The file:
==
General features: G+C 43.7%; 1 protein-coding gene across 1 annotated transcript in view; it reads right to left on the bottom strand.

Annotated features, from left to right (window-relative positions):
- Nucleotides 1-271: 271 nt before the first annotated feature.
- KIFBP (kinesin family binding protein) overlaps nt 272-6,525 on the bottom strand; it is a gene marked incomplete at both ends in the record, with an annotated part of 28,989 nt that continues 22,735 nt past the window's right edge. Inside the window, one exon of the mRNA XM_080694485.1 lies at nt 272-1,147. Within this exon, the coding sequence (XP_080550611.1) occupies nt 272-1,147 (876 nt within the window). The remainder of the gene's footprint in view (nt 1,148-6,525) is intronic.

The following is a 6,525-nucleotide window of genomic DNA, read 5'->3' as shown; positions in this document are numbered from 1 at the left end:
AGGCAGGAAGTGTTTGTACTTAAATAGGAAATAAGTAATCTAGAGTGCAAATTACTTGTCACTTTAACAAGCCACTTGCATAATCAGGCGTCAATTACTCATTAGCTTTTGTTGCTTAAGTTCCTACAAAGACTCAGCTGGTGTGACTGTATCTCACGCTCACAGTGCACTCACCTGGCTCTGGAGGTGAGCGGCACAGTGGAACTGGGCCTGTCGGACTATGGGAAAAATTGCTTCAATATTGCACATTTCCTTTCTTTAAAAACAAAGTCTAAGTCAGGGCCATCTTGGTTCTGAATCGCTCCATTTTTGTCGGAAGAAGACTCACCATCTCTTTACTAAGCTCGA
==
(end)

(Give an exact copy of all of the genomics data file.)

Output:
General features: G+C 43.7%; 1 protein-coding gene across 1 annotated transcript in view; it reads right to left on the bottom strand.

Annotated features, from left to right (window-relative positions):
- Nucleotides 1-271: 271 nt before the first annotated feature.
- KIFBP (kinesin family binding protein) overlaps nt 272-6,525 on the bottom strand; it is a gene marked incomplete at both ends in the record, with an annotated part of 28,989 nt that continues 22,735 nt past the window's right edge. Inside the window, one exon of the mRNA XM_080694485.1 lies at nt 272-1,147. Within this exon, the coding sequence (XP_080550611.1) occupies nt 272-1,147 (876 nt within the window). The remainder of the gene's footprint in view (nt 1,148-6,525) is intronic.

The following is a 6,525-nucleotide window of genomic DNA, read 5'->3' as shown; positions in this document are numbered from 1 at the left end:
AGGCAGGAAGTGTTTGTACTTAAATAGGAAATAAGTAATCTAGAGTGCAAATTACTTGTCACTTTAACAAGCCACTTGCATAATCAGGCGTCAATTACTCATTAGCTTTTGTTGCTTAAGTTCCTACAAAGACTCAGCTGGTGTGACTGTATCTCACGCTCACAGTGCACTCACCTGGCTCTGGAGGTGAGCGGCACAGTGGAACTGGGCCTGTCGGACTATGGGAAAAATTGCTTCAATATTGCACATTTCCTTTCTTTAAAAACAAAGTCTAAGTCAGGGCCATCTTGGTTCTGAATCGCTCCATTTTTGTCGGAAGAAGACTCACCATCTCTTTACTAAGCTCGA